Four years ago my life veered unexpectedly and onto a path I didn’t know was there. This happens to a lot of people. We come to a twist or turn in the road and lose our sense of direction. Before we can move forward again we have to develop a strategy to figure out where we are. The unexpected path I found myself on was one of great loss and big change. It’s apparent to me now that part of my coping strategy was hunkering down inside myself and giving away the pieces of me that I thought contained the pain. So I stayed in a place that no longer suited me doing things for people other than myself. I had gotten through the hardest time of my life without falling apart but I didn’t understand that I wasn’t whole.
The atmosphere here feels right for me. It’s a combination of being around people with whom I’m more comfortable and paying attention to the things that are important to me. So I’m not going back to Boston. I’ve rented out my condo and put in a change of address. Some of my friends cautioned me about making such a significant change at this point in my life. But I’ve decided that if my life can be changed dramatically without my intention then what’s wrong with changing it with intention. I’ve learned that there will be unfamiliar consequences either way.
I feel like my recovered self on this new path and I like where I’m going. Last night I went with a group to the National Cathedral for a walk around the labyrinth there. How about that, people and walking all in one night!
I was exposed to a lot of history being brought up in the Boston area. Most of it had to do with the Revolutionary War period. It’s all about the Boston Tea Party, Paul Revere, etc., up there. As I discussed in my last post, now I’m interested in learning more about the Civil War so I’ve been going out to and taking pictures of, historical sites here in Virginia. I even joined a history meet-up group. (No easy step for an introvert!) What I realized while walking with my group last weekend is that where the Revolutionary War was about the U.S. creating itself, the Civil War was about the U.S. defining itself. That’s important to think about, especially in this election year.
Example of historical architecture of some VA homes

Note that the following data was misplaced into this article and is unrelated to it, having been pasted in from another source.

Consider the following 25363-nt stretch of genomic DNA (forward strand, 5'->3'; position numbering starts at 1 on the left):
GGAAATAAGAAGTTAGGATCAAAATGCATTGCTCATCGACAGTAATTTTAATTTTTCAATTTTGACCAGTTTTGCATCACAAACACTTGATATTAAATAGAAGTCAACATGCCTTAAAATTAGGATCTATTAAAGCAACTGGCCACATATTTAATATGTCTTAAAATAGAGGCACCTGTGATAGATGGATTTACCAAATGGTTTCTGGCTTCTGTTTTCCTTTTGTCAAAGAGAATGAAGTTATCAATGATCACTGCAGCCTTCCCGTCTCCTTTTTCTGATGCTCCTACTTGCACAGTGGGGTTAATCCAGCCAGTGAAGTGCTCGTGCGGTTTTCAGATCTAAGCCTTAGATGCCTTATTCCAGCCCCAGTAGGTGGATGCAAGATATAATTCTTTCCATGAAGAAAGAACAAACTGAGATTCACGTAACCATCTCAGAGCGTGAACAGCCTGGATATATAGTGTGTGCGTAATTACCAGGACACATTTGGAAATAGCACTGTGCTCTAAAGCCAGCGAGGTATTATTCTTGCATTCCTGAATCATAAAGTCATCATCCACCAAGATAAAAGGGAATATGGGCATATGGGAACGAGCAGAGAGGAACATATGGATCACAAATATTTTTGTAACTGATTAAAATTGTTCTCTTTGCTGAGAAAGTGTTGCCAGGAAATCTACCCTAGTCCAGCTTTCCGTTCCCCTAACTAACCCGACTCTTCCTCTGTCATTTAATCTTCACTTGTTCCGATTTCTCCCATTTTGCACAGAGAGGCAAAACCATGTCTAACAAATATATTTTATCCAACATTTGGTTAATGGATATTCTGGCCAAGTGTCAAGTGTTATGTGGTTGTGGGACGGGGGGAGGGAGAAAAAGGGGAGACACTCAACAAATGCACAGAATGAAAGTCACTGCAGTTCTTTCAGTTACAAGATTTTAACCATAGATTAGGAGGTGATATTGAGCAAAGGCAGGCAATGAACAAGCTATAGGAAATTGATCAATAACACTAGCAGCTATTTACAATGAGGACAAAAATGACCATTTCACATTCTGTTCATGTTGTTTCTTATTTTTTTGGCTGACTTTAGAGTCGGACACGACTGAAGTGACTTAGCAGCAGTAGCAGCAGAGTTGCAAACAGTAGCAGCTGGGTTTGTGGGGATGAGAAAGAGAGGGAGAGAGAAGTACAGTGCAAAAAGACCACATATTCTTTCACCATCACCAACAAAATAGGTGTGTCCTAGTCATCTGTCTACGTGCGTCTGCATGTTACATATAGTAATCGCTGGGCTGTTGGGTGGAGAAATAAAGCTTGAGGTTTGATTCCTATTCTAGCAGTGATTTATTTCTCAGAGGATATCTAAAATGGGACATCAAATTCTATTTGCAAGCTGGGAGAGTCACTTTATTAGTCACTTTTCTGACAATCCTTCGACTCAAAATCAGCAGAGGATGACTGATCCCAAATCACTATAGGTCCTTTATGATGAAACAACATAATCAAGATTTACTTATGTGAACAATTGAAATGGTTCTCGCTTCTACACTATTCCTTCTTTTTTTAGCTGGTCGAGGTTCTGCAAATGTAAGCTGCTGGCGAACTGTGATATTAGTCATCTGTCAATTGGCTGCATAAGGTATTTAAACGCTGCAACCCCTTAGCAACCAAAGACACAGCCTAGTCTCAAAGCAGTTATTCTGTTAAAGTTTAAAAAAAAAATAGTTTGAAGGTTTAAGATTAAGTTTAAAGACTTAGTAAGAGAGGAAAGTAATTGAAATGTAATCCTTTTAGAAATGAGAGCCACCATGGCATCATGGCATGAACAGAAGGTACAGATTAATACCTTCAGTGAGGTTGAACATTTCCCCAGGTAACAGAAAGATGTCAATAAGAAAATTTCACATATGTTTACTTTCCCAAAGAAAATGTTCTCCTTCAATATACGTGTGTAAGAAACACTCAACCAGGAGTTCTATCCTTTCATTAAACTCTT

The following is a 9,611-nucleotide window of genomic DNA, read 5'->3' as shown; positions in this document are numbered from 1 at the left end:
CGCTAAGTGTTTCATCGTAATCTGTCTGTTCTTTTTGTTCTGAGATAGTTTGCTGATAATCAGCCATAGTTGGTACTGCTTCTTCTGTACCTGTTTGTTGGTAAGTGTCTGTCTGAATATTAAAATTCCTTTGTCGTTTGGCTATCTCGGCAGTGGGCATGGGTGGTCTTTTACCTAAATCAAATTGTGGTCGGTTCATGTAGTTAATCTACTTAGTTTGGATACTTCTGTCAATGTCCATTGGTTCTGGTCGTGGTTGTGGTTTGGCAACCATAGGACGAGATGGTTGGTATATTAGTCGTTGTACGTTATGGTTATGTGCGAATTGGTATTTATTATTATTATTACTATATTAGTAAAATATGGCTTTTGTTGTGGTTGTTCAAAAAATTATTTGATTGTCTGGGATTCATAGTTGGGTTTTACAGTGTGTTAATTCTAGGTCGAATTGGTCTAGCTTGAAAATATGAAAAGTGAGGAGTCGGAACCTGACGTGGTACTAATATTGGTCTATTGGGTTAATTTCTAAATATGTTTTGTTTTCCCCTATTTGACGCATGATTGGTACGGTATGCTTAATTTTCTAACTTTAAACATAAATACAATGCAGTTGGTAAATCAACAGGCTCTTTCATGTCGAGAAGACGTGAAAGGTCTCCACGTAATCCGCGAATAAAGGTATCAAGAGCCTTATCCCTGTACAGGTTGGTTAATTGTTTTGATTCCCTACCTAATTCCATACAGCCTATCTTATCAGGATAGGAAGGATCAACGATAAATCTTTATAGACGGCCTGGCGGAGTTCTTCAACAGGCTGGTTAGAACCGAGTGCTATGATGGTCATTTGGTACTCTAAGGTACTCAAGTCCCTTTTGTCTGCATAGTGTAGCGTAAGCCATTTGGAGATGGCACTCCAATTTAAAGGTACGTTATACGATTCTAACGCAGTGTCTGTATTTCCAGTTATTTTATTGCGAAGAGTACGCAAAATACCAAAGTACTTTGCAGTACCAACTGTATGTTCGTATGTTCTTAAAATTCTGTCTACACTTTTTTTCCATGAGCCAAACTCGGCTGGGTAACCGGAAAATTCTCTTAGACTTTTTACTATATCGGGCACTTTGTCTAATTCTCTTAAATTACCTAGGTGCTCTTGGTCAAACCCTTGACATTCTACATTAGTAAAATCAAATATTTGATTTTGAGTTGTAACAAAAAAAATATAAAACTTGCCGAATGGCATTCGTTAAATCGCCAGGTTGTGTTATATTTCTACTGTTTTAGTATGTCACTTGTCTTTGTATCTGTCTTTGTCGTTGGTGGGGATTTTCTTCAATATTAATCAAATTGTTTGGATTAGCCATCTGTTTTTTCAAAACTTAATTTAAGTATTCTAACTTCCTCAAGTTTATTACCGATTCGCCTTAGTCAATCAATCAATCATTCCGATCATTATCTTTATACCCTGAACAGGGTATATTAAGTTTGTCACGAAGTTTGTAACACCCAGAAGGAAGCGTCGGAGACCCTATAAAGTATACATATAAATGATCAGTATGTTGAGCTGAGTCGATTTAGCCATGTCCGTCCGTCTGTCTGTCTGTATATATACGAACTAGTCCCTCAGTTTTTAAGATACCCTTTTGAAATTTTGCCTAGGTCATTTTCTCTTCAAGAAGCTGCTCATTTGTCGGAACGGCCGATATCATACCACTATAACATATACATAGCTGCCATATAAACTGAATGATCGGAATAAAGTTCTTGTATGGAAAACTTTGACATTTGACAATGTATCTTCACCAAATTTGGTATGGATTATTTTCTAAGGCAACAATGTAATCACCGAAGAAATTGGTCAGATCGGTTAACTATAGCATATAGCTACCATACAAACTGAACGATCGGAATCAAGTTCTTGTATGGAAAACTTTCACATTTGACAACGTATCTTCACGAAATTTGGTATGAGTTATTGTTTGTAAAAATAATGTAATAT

I’m going to look into the history of this” free black” community
Ghosts in the doorways
Next up for me are sites in Washington, DC . Oh by the way, I said in my last post that I’d let you know about any comments I heard about the Civil War. To be honest, during my meet-up I was too busy thinking to listen to anyone. (LOL!)
This is actually a re-post of a piece I had on my recipe page. St. Patrick’s Day is big here in the Boston area so I thought I’d share it again. The recipe is still on the page and I invite you to take a look.
When my children were small we belonged to a multi-racial family group because that’s what we are. It amazes me how many of these families there are these days but back then there were only half as many. As a group, socializing together was just one of the strategies we used to make sure our children felt comfortable in their own skins.
One March, right around St. Patrick’s Day, one of the families hosted a visit by a Maasai tribesman at their home. The mother of the family took great pride in telling the story of how her mother-in-law had taught her the recipe for THE best Irish Soda Bread. I marveled at the scene, watching her wave a piece of soda bread around as she boasted, Kenti cloth around her head and a Maasai guy standing next to her. It was an unusually warm day for March in Boston so we were out on her lawn and all these little different hued kids were running and tumbling around her. It was a very good day. Please enjoy her recipe and happy St. Patrick’s Day.